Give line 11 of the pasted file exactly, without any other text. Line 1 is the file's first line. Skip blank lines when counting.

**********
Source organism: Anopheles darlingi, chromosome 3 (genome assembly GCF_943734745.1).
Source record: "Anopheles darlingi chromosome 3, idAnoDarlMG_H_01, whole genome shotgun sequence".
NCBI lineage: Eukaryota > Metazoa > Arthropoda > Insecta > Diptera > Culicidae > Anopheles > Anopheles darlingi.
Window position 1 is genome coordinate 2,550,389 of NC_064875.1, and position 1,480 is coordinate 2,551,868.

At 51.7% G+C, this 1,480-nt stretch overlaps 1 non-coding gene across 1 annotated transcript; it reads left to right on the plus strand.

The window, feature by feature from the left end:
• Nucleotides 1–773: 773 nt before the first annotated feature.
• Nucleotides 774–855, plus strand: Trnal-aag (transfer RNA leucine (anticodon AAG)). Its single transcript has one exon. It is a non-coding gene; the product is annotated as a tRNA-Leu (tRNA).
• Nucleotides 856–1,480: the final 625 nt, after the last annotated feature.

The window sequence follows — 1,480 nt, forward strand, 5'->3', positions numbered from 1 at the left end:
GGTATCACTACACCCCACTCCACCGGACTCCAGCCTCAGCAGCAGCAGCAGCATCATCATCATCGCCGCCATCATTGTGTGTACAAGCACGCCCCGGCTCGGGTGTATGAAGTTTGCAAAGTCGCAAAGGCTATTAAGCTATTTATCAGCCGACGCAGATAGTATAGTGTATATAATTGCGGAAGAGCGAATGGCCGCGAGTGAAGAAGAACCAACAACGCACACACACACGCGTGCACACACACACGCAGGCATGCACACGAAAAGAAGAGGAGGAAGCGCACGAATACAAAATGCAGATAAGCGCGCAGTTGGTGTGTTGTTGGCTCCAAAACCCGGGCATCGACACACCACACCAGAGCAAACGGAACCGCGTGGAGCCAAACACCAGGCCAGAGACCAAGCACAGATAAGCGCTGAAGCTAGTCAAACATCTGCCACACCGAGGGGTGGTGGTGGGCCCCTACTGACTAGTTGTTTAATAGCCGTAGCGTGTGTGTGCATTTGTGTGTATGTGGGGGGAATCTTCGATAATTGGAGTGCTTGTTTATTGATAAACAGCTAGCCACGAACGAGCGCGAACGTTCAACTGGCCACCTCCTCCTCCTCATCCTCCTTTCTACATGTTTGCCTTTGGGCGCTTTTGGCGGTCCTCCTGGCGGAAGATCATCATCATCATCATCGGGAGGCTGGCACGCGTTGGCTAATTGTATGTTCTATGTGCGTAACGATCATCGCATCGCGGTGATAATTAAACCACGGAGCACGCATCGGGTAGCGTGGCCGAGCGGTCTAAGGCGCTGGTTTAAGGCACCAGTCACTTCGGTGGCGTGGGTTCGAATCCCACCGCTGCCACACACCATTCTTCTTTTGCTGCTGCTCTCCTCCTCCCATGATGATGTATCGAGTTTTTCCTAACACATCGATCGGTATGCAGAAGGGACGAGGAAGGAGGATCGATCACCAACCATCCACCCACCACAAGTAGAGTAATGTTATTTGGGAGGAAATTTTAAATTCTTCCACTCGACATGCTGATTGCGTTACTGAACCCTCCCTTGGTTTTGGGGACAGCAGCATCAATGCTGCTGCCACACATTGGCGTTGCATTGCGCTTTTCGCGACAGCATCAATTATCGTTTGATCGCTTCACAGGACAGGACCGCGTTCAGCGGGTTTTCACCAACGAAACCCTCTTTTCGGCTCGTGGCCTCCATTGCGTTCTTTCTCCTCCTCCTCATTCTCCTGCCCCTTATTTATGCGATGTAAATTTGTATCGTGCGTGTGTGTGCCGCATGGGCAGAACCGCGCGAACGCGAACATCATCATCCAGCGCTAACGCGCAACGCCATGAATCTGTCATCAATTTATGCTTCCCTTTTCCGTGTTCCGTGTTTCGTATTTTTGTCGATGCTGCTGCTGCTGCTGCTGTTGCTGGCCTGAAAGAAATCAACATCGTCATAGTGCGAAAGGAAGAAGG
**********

GGTATCACTACACCCCACTCCACCGGACTCCAGCCTCAGCAGCAGCAGCAGCATCATCATCATCGCCGCCATCATTGTGTGTACAAGCACGCCCCGGCTCGGGTGTATGAAGTTTGCAAAGTCGCAAAGGCTATTAAGCTATTTATCAGCCGACGCAGATAGTATAGTGTATATAATTGCGGAAGAGCGAATGGCCGCGAGTGAAGAAGAACCAACAACGCACACACACACGCGTGCACACACACACGCAGGCATGCACACGAAAAGAAGAGGAGGAAGCGCACGAATACAAAATGCAGATAAGCGCGCAGTTGGTGTGTTGTTGGCTCCAAAACCCGGGCATCGACACACCACACCAGAGCAAACGGAACCGCGTGGAGCCAAACACCAGGCCAGAGACCAAGCACAGATAAGCGCTGAAGCTAGTCAAACATCTGCCACACCGAGGGGTGGTGGTGGGCCCCTACTGACTAGTTGTTTAATAGCCGTAGCGTGTGTGTGCATTTGTGTGTATGTGGGGGGAATCTTCGATAATTGGAGTGCTTGTTTATTGATAAACAGCTAGCCACGAACGAGCGCGAACGTTCAACTGGCCACCTCCTCCTCCTCATCCTCCTTTCTACATGTTTGCCTTTGGGCGCTTTTGGCGGTCCTCCTGGCGGAAGATCATCATCATCATCATCGGGAGGCTGGCACGCGTTGGCTAATTGTATGTTCTATGTGCGTAACGATCATCGCATCGCGGTGATAATTAAACCACGGAGCACGCATCGGGTAGCGTGGCCGAGCGGTCTAAGGCGCTGGTTTAAGGCACCAGTCACTTCGGTGGCGTGGGTTCGAATCCCACCGCTGCCACACACCATTCTTCTTTTGCTGCTGCTCTCCTCCTCCCATGATGATGTATCGAGTTTTTCCTAACACATCGATCGGTATGCAGAAGGGACGAGGAAGGAGGATCGATCACCAACCATCCACCCACCACAAGTAGAGTAATGTTATTTGGGAGGAAATTTTAAATTCTTCCACTCGACATGCTGATTGCGTTACTGAACCCTCCCTTGGTTTTGGGGACAGCAGCATCAATGCTGCTGCCACACATTGGCGTTGCATTGCGCTTTTCGCGACAGCATCAATTATCGTTTGATCGCTTCACAGGACAGGACCGCGTTCAGCGGGTTTTCACCAACGAAACCCTCTTTTCGGCTCGTGGCCTCCATTGCGTTCTTTCTCCTCCTCCTCATTCTCCTGCCCCTTATTTATGCGATGTAAATTTGTATCGTGCGTGTGTGTGCCGCATGGGCAGAACCGCGCGAACGCGAACATCATCATCCAGCGCTAACGCGCAACGCCATGAATCTGTCATCAATTTATGCTTCCCTTTTCCGTGTTCCGTGTTTCGTATTTTTGTCGATGCTGCTGCTGCTGCTGCTGTTGCTGGCCTGAAAGAAATCAACATCGTCATAGTGCGAAAGGAAGAAGG